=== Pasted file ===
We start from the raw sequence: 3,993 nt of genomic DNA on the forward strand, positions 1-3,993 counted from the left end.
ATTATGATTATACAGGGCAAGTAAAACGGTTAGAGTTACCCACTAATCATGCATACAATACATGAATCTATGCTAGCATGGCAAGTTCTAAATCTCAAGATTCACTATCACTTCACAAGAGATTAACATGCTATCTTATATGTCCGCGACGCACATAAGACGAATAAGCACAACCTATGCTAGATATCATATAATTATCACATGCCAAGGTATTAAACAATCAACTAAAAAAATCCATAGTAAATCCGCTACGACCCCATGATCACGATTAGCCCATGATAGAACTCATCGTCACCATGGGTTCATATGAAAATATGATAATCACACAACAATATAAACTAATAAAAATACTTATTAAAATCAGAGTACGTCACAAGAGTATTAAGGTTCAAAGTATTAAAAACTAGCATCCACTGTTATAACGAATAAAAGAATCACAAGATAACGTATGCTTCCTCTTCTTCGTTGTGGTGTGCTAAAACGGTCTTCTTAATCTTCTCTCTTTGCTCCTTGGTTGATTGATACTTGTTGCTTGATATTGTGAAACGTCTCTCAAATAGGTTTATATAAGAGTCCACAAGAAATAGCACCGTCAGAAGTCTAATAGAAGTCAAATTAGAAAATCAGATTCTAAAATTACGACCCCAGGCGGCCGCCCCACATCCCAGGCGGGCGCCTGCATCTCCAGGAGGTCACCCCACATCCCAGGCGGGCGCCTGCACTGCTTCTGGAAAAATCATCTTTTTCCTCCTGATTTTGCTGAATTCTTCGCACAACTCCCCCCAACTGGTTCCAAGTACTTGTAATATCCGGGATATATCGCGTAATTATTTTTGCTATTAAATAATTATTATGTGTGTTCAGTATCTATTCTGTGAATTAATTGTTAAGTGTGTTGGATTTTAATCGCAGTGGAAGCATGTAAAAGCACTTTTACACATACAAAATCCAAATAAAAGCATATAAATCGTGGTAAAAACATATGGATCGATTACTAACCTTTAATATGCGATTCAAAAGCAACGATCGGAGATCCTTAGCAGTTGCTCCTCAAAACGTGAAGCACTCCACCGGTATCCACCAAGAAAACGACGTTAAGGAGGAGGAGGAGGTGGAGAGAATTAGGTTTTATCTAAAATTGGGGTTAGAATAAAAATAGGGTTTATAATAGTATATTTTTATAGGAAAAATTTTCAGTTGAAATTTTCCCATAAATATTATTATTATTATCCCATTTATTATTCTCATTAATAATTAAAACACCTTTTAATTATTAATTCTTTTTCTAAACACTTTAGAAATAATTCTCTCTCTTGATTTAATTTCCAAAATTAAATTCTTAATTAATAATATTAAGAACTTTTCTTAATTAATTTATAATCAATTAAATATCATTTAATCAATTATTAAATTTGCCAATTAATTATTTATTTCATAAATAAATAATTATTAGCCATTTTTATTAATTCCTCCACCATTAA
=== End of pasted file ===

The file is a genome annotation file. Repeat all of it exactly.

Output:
We start from the raw sequence: 3,993 nt of genomic DNA on the forward strand, positions 1-3,993 counted from the left end.
ATTATGATTATACAGGGCAAGTAAAACGGTTAGAGTTACCCACTAATCATGCATACAATACATGAATCTATGCTAGCATGGCAAGTTCTAAATCTCAAGATTCACTATCACTTCACAAGAGATTAACATGCTATCTTATATGTCCGCGACGCACATAAGACGAATAAGCACAACCTATGCTAGATATCATATAATTATCACATGCCAAGGTATTAAACAATCAACTAAAAAAATCCATAGTAAATCCGCTACGACCCCATGATCACGATTAGCCCATGATAGAACTCATCGTCACCATGGGTTCATATGAAAATATGATAATCACACAACAATATAAACTAATAAAAATACTTATTAAAATCAGAGTACGTCACAAGAGTATTAAGGTTCAAAGTATTAAAAACTAGCATCCACTGTTATAACGAATAAAAGAATCACAAGATAACGTATGCTTCCTCTTCTTCGTTGTGGTGTGCTAAAACGGTCTTCTTAATCTTCTCTCTTTGCTCCTTGGTTGATTGATACTTGTTGCTTGATATTGTGAAACGTCTCTCAAATAGGTTTATATAAGAGTCCACAAGAAATAGCACCGTCAGAAGTCTAATAGAAGTCAAATTAGAAAATCAGATTCTAAAATTACGACCCCAGGCGGCCGCCCCACATCCCAGGCGGGCGCCTGCATCTCCAGGAGGTCACCCCACATCCCAGGCGGGCGCCTGCACTGCTTCTGGAAAAATCATCTTTTTCCTCCTGATTTTGCTGAATTCTTCGCACAACTCCCCCCAACTGGTTCCAAGTACTTGTAATATCCGGGATATATCGCGTAATTATTTTTGCTATTAAATAATTATTATGTGTGTTCAGTATCTATTCTGTGAATTAATTGTTAAGTGTGTTGGATTTTAATCGCAGTGGAAGCATGTAAAAGCACTTTTACACATACAAAATCCAAATAAAAGCATATAAATCGTGGTAAAAACATATGGATCGATTACTAACCTTTAATATGCGATTCAAAAGCAACGATCGGAGATCCTTAGCAGTTGCTCCTCAAAACGTGAAGCACTCCACCGGTATCCACCAAGAAAACGACGTTAAGGAGGAGGAGGAGGTGGAGAGAATTAGGTTTTATCTAAAATTGGGGTTAGAATAAAAATAGGGTTTATAATAGTATATTTTTATAGGAAAAATTTTCAGTTGAAATTTTCCCATAAATATTATTATTATTATCCCATTTATTATTCTCATTAATAATTAAAACACCTTTTAATTATTAATTCTTTTTCTAAACACTTTAGAAATAATTCTCTCTCTTGATTTAATTTCCAAAATTAAATTCTTAATTAATAATATTAAGAACTTTTCTTAATTAATTTATAATCAATTAAATATCATTTAATCAATTATTAAATTTGCCAATTAATTATTTATTTCATAAATAAATAATTATTAGCCATTTTTATTAATTCCTCCACCATTAA